Autonomous vehicle venture Cruise, which is a majority-owned by General Motors, announced that it has received a green light for commercial driverless taxi service in San Francisco.

The company said that in February it began welcoming members of the public to experience the service and now it is going commercial.

“Today, we received the first-ever Driverless Deployment Permit granted by the California Public Utilities Commission, which allows us to charge a fare for the driverless rides we are providing to members of the public here in San Francisco,” the company said in a blogpost.

The company mentioned that Cruise will be the first and only company to operate a commercial, driverless ride-hail service in a major US city.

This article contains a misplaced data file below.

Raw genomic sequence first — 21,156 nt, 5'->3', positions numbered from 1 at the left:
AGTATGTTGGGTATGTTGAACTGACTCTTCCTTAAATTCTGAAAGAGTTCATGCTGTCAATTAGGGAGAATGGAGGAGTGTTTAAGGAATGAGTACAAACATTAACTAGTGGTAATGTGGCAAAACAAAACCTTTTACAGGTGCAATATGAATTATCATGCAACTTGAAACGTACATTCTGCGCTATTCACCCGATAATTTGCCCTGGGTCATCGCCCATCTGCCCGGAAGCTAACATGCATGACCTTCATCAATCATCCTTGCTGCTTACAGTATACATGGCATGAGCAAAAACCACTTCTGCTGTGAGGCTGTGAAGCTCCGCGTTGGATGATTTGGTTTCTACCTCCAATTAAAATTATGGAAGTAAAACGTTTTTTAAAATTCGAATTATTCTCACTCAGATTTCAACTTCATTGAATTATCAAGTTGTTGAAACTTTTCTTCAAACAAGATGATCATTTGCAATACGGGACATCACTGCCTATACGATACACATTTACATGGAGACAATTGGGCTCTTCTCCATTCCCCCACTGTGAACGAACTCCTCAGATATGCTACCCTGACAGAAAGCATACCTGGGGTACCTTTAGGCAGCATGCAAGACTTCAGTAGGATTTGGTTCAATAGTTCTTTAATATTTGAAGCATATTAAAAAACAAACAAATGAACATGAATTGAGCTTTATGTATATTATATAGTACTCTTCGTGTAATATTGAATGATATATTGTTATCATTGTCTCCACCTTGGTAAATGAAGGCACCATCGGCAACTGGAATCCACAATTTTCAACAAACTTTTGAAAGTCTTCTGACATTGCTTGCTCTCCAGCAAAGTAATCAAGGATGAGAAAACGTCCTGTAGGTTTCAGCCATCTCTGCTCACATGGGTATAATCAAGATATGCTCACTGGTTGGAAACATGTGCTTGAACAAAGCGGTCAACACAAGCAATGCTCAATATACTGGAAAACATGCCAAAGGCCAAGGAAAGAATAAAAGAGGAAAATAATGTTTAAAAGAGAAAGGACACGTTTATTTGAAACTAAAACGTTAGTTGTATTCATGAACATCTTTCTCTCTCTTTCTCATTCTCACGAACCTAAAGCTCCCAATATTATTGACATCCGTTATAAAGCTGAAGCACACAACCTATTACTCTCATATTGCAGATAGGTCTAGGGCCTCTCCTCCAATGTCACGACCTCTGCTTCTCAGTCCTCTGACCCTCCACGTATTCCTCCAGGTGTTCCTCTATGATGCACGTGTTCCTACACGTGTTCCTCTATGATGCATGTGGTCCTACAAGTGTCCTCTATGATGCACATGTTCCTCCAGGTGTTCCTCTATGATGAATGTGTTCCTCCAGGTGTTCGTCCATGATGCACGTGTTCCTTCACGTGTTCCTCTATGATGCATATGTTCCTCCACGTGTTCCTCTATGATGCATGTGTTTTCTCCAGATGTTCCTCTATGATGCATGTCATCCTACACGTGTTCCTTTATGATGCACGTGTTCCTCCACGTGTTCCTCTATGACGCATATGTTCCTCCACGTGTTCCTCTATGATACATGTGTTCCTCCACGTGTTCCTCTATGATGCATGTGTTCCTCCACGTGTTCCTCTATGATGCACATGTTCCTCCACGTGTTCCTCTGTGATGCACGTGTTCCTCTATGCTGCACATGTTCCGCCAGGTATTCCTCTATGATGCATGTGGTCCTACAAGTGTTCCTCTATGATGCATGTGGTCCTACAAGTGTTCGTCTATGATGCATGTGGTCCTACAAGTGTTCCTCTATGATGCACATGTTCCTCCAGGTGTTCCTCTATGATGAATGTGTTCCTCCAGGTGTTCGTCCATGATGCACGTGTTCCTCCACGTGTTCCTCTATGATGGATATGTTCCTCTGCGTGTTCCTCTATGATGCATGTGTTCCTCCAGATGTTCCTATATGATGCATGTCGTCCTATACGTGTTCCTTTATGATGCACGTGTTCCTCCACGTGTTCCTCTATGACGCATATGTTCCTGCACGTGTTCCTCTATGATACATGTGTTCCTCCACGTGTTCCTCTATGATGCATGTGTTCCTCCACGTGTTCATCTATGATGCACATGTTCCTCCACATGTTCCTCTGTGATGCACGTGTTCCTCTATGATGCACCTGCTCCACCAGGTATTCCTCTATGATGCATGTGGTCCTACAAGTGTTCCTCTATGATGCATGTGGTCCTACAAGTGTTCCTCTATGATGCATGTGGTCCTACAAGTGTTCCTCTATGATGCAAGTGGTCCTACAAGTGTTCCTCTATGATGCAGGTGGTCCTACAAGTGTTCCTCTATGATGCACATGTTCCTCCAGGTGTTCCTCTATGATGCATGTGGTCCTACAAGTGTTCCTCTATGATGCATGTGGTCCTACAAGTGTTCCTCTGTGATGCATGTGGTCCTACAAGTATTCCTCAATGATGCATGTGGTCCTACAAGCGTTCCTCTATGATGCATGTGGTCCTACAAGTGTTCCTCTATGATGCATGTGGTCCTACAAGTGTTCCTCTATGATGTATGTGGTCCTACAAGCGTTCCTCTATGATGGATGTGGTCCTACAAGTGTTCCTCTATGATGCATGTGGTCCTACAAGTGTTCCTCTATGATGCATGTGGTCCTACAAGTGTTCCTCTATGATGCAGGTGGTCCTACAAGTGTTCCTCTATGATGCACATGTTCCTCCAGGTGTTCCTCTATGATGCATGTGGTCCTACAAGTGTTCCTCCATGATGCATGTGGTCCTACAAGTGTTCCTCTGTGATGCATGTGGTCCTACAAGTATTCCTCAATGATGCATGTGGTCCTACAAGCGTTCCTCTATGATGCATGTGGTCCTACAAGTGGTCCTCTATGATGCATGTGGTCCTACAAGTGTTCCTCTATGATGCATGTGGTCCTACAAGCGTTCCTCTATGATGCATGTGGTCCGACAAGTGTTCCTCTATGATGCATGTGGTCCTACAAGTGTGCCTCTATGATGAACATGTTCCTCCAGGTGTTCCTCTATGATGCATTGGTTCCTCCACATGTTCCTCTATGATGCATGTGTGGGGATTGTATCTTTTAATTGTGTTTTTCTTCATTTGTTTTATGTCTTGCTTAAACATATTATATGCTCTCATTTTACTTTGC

“Now with this approval, we will begin rolling out fared rides gradually, expanding in alignment with the smoothest customer experience possible. As always, our focus is on delivering a magical and safe service for our riders,” the company said.

According to CNBC, the company’s cars are fully electric and battery-powered, which is also a potential win for reducing emissions of greenhouse gases that cause climate change.

The company told CPUC in an April 2021 letter that it aims to make California roads safer and reduce greenhouse gas emissions.

Earlier, the California Department of Motor Vehicles approved autonomous vehicle deployment permits for both Cruise and Alphabet’s Waymo, the report said.

Cruise was already offering nighttime rides to the public in San Francisco in its driverless cars, although it had not yet required passengers to pay a fare.

Police previously pulled a Cruise driverless vehicle over in San Francisco, and a video of the incident went viral.

The California DMV told CNBC that, despite that incident, as of late April the department had yet to issue a traffic ticket to any driverless vehicle operator.